The course incorporates reflective practice groups as part of the residentials and the regional study groups, where study and reflection combine to shape practice which is both informed and committed (praxis).


Academic input

The staff team comprises leading academics and experienced practitioners in the field of youth work and community learning and development.

Dr Brian Belton, Senior Lecturer

Coming from an East London/English Gypsy background, Brian entered youth work partly as an escape from the hooligan/gang life of the late 1960s/early 1970s docklands. While working in youth work related situations around the world, including Israel, the Falkland Islands, the USA, Thailand, Hong Kong, Zambia, South Africa, China and Canada, Brian’s interest in identity and ethnicity flourished and today he is an internationally recognised authority on Gypsy Ethnicity, having written widely on that subject, delivering papers most recently in the USA, Greece, Sweden and Slovenia as well as around the UK.  Brian has been developing a growing network of practitioners and academics concerned with the exploration of youth work and Islam. Brian gained a BSc at City University, an MA at the University of Essex and was awarded his doctorate by the University of Kent. Brian is visiting lecturer for the University of Malta.

Surprising terms

Students need to complete 80% attendance. This is a course requirement as a condition of professional validation.

There are 11 methods of assessment which may be used. They fall within three categories: graded programme work assessments; assessments of professional practice (by student, supervisor and others) and assessments undertaken by external examiners

Graded coursework assessments

  • Written assignments, presentations and reports.
  • Fieldwork reports.
  • One individual study
  • One unseen examination at level 6 (Year 3) of the BA (Hons) course)

 Assessments of professional practice (by student, supervisor and others)

  • Self-assessment of learning
  • Supervisor's assessment
  • Line manager's assessment
  • Any assessment or report written by an independent assessor
  • Any assessment or report written by a tutor
  • Comments on oral seminar presentations and participation in programme groups (with or without peer group participation in the assessment process).                                                  
  • Index of evidence

 Assessments undertaken by external examiners

  • Viva Voce examinations

The course leads to a full dual professional qualification in youth work (validated by the National Youth Agency) providing Joint Negotiation Committee (JNC) recognition, and community learning and development (validated by Standards Council for Community Learning and Development for Scotland).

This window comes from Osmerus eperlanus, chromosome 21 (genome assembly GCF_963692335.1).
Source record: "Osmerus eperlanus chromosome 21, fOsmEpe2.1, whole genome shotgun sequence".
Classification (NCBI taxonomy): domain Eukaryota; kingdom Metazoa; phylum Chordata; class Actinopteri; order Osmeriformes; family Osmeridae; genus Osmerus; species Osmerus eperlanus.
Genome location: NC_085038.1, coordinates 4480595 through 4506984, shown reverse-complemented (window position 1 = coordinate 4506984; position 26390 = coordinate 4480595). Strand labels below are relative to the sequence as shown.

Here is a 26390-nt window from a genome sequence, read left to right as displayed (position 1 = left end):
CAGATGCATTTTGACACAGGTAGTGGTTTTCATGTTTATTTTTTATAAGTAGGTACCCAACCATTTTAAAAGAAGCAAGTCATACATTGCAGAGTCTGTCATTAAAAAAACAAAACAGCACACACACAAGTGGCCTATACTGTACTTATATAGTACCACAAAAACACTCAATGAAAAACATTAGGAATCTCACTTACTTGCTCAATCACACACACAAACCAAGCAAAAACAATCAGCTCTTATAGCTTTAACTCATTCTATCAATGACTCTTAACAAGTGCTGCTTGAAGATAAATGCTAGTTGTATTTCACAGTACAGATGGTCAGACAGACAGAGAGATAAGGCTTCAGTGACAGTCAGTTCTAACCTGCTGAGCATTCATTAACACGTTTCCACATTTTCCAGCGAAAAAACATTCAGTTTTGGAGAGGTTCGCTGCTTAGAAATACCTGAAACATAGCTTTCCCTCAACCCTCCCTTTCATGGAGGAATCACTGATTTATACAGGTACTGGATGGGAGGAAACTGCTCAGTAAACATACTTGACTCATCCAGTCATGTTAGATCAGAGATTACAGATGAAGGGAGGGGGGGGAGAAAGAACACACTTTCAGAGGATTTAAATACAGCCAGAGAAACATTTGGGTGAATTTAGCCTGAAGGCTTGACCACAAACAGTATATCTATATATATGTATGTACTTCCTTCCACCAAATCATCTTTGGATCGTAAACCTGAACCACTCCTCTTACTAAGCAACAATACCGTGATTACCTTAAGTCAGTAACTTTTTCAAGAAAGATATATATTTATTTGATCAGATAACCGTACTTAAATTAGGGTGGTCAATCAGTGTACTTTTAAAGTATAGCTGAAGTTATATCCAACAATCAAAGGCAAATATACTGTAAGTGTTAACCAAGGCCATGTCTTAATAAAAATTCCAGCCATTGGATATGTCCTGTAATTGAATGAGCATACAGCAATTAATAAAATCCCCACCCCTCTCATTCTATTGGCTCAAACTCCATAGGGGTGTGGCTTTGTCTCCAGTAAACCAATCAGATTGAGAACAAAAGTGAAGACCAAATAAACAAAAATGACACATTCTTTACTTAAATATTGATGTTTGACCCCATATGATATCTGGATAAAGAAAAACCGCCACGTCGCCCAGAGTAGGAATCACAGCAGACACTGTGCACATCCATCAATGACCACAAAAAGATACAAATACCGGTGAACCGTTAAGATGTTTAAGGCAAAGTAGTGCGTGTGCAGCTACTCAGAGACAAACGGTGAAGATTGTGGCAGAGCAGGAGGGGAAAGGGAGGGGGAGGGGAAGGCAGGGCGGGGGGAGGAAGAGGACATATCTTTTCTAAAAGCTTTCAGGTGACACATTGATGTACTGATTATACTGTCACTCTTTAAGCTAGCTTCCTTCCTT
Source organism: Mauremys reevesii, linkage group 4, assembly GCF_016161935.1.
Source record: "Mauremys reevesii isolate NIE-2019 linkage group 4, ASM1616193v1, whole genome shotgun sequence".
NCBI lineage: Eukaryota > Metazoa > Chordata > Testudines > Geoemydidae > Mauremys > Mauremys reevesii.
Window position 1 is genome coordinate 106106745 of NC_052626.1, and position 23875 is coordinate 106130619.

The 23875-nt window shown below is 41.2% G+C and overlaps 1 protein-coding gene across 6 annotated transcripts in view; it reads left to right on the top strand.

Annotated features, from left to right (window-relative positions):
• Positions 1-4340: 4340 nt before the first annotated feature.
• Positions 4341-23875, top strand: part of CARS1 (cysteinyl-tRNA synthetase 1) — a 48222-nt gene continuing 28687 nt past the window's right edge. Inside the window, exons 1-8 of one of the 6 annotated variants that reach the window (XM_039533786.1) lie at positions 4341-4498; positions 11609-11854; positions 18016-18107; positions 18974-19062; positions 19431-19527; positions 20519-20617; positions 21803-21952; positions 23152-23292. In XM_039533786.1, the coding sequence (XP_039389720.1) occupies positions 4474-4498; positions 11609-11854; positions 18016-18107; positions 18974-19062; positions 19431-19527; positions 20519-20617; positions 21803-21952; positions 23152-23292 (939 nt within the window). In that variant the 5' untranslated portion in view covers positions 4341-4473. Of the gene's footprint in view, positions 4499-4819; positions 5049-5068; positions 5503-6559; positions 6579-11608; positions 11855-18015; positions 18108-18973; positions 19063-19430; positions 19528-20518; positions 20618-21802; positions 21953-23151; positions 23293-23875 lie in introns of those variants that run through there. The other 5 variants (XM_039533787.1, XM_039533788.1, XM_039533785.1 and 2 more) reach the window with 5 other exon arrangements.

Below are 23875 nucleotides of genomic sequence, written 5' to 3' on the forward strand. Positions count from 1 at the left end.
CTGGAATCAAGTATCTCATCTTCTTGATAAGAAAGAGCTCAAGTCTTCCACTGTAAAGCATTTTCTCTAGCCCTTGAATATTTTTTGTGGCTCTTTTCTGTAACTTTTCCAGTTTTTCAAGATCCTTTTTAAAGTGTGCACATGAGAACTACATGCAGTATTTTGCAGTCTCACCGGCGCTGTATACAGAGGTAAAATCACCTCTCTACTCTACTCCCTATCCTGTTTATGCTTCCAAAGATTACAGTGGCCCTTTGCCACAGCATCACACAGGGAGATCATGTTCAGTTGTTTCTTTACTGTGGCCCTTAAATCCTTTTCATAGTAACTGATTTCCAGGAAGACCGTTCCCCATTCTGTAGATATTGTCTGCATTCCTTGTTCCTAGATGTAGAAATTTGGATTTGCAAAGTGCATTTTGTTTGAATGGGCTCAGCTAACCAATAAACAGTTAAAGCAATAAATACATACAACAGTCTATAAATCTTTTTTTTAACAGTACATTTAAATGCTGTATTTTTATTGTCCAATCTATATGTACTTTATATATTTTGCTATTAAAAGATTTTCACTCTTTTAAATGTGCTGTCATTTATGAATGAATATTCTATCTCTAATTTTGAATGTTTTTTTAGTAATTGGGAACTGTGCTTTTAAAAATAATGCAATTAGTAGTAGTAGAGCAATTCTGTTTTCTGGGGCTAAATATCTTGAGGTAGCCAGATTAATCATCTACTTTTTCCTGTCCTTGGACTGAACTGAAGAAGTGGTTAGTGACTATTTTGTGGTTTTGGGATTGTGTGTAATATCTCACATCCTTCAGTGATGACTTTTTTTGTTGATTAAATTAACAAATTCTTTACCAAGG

Find out more about the National Youth Agency

www.nya.org.uk/careers-youth-work/getting-qualified

Visit the CLD Standards Council for Scotland website

cldstandardscouncil.org.uk

With the largest collection of texts in Britain dedicated to the study of youth work housed in the Mary Crosby library, we offer the chance to study at a variety of levels from pre-qualifying through to post graduate level.

YMCA George Williams College has established partnerships across the voluntary and statutory sectors: with charities, local colleges and universities, churches and faith groups, hostels and clubs. We have earned financial support for our work from about a dozen different charities and organisations, including the Jack Petchey Foundation, Home Office and Rank Foundation, to keep the College up-to-date in our course development and open to all students and communities.

Email registry@ymca.ac.uk for more information or telephone 020 7540 4900/02

YMCA George Williams College
199 Freemasons Road
Canning Town
London
E16 3PY

Fact file

Length

  • 4 years part-time

Entry requirements

  • You must normally be at least 18 at the time of entry to Level 4 (first year of the degree course). The benchmark used by the College is that for entry to the course you must have prior qualifications, or knowledge and skills equivalent to passes in two subjects at Advanced level, NVQ Level 3 or equivalent. Applicants over 21 do not need to have passed such examinations to get on the programme but they must show that they are thinking and practising at that level.

    A typical offer would be 80 UCAS Tariff points. You will need to have relevant experience in working with young people, two professional references and a current satisfactory Disclosure and Barring Service (DBS) check.

Location

School

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Last edited: 06/03/2017 10:34:00